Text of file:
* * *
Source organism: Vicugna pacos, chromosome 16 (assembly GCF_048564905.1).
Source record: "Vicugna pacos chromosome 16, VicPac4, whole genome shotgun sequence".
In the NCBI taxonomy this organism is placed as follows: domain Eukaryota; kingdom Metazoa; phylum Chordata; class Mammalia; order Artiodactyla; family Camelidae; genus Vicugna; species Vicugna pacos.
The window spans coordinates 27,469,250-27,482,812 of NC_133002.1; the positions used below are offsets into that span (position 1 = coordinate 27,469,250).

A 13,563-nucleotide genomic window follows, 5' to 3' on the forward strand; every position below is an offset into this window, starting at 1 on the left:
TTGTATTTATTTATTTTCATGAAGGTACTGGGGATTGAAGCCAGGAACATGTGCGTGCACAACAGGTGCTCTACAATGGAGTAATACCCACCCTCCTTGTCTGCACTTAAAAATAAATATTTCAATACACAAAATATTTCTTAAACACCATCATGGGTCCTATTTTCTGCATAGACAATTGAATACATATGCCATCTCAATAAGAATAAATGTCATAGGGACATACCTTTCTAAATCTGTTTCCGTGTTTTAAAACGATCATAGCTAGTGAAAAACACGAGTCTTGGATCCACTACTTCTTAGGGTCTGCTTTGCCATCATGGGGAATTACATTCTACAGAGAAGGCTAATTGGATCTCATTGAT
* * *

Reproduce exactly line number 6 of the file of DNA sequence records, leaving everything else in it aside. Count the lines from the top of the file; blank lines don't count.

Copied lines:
TTGTATTTATTTATTTTCATGAAGGTACTGGGGATTGAAGCCAGGAACATGTGCGTGCACAACAGGTGCTCTACAATGGAGTAATACCCACCCTCCTTGTCTGCACTTAAAAATAAATATTTCAATACACAAAATATTTCTTAAACACCATCATGGGTCCTATTTTCTGCATAGACAATTGAATACATATGCCATCTCAATAAGAATAAATGTCATAGGGACATACCTTTCTAAATCTGTTTCCGTGTTTTAAAACGATCATAGCTAGTGAAAAACACGAGTCTTGGATCCACTACTTCTTAGGGTCTGCTTTGCCATCATGGGGAATTACATTCTACAGAGAAGGCTAATTGGATCTCATTGAT